Crossposted at the New Political Communication Unit blog.

Edited on: Thu, Feb 19, 2009 1:14 AM

Presenting the International Working Group on Online Consultation and Public Policymaking

Posted on Sat, Mar 31, 2007 at 7:52 PM by Andrew Chadwick

I'm currently at the Kennedy School of Government at Harvard for the opening conference of the new, NSF-funded International Working Group on Online Consultation and Public Policymaking led by Peter Shane of Ohio State and Stephen Coleman of Leeds. The group consists of 17 members from around the world; a great mix of senior and junior colleagues with a diverse range of interests and concerns. The meeting has been extremely interesting and fruitful so far, with an excellent programme of future events and concrete outputs, including a special issue of the journal I/S and a jointly-authored book to follow. A list of the participants:

Professor Peter M. Shane, The Ohio State University, Moritz College of Law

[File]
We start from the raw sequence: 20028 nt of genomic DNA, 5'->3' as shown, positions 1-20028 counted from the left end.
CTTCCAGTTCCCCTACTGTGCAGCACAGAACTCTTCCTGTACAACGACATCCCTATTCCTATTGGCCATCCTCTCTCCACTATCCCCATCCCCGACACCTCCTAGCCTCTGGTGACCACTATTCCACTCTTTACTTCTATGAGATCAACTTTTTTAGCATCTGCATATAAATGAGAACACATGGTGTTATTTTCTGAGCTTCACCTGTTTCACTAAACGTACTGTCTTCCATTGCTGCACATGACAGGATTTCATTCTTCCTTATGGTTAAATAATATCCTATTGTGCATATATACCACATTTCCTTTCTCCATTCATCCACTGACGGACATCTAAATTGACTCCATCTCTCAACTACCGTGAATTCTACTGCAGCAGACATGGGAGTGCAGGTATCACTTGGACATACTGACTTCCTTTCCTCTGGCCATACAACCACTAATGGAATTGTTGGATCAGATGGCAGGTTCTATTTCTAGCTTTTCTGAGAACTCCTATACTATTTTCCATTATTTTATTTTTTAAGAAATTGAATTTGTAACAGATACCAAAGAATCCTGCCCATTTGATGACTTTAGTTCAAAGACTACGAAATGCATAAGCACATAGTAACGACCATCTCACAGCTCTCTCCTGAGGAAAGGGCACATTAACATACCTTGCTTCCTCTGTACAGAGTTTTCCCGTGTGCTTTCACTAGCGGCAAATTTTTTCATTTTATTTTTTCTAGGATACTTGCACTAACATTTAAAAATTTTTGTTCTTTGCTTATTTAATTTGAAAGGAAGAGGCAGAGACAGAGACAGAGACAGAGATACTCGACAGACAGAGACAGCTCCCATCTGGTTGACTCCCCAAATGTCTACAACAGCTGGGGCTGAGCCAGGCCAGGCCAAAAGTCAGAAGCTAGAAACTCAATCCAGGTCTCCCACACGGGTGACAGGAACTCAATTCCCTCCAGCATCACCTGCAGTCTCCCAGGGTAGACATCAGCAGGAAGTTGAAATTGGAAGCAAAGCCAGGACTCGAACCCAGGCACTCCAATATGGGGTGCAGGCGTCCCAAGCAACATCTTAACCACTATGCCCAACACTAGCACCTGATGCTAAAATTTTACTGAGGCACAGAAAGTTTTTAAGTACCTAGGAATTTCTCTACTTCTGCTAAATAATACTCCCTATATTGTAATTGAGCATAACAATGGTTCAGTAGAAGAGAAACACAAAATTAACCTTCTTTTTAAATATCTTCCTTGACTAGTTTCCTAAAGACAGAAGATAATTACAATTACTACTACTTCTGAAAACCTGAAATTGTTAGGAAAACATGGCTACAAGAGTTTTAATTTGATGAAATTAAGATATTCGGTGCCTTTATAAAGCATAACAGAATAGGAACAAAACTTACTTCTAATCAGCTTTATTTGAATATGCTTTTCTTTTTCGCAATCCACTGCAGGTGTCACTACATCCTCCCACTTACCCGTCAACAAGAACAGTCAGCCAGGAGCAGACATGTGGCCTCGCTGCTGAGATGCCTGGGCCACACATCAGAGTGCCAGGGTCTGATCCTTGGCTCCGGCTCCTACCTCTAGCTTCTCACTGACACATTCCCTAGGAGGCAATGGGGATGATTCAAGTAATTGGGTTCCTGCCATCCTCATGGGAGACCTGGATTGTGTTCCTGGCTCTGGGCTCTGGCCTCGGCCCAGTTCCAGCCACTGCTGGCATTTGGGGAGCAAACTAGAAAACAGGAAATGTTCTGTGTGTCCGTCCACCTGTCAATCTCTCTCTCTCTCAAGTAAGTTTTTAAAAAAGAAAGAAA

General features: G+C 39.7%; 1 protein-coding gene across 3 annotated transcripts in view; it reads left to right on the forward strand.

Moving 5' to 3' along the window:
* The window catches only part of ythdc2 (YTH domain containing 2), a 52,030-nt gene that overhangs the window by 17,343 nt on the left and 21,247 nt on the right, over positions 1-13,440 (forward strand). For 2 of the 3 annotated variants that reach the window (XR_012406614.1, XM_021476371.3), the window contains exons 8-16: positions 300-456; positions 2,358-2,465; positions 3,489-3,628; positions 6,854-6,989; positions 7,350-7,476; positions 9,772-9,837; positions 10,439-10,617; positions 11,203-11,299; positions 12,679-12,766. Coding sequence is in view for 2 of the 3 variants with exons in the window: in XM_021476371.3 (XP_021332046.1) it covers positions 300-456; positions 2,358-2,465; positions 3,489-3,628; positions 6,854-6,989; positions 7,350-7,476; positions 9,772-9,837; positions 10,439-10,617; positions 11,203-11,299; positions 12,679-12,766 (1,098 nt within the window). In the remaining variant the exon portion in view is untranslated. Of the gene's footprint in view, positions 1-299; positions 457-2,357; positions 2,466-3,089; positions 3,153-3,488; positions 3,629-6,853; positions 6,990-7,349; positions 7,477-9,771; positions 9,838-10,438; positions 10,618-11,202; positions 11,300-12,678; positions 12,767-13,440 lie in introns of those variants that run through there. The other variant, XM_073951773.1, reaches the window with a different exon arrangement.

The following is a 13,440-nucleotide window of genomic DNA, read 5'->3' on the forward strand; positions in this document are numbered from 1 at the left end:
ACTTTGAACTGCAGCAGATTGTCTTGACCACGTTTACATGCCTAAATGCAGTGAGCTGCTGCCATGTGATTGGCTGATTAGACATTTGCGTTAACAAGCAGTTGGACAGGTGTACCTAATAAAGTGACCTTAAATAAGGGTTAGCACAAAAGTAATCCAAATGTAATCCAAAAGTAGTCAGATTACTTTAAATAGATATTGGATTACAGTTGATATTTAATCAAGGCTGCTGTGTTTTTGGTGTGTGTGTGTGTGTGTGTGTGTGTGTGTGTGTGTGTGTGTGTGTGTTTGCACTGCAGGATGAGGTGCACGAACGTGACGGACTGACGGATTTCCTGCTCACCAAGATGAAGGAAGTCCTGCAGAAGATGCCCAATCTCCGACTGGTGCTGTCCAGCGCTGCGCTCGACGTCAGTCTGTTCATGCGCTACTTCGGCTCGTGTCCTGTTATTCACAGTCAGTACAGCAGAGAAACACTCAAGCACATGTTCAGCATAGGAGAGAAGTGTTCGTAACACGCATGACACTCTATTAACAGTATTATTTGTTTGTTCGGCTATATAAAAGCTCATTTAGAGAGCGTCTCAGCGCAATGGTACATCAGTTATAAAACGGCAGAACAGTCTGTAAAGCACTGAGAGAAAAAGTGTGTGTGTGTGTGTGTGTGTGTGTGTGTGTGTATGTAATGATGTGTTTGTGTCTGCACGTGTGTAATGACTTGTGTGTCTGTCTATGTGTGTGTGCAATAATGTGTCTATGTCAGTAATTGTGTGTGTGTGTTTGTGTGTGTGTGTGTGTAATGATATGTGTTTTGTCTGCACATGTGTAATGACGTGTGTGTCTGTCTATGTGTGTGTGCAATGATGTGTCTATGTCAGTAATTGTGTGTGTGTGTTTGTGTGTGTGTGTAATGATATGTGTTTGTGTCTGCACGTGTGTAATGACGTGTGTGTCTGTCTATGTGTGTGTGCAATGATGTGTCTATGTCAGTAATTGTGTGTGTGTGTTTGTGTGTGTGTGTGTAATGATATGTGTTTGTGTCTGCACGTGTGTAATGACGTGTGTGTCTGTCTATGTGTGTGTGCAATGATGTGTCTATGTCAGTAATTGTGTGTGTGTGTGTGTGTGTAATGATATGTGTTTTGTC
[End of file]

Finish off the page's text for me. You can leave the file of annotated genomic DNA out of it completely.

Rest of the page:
Stephen Coleman, Professor of Political Communication, University of Leeds
Steven J. Balla, George Washington University, Washington, D.C.
Patrizia Bertini, independent practitioner and Researcher, European Internet Accessibilità Observatory, Manerbio, Italy
Andrew Chadwick, Royal Holloway College, University of London
Sungsoo Hwang, Ph.D. Candidate, University of Pittsburgh
David Lazer, Kennedy School of Government, Harvard University
Jeffrey Lubbers, Washington College of Law, American University, Washington, D.C.
Laurence Monnoyer-Smith, University of Technology at Compiègne, France
Beth Noveck, New York Law School
Kerrie Oakes, Ph.D. Candidate, Griffith University, Queensland, Australia
Oren Perez, Faculty of Law, Bar-Ilan University, Ramat Gan, Israel
Vincent Price, Annenberg School for Communication, University of Pennsylvania
Alicia Schatteman, Ph.D. candidate, The State University of New Jersey at Newark, NJ
Polona Picman Štefancic, University of Ljubljana, Slovenia
Peter L. Strauss, Betts Professor of Law, Columbia University
Scott Wright, De Montfort University, Leicester, England.

See also David Lazer's blog entry at the Kennedy School Program on Networked Governance.

(Crossposted at the New Political Communication Unit Blog).

Hansard Society's Digital Dialogues project

Posted on Fri, Mar 23, 2007 at 10:00 AM by Andrew Chadwick

Digital Dialogues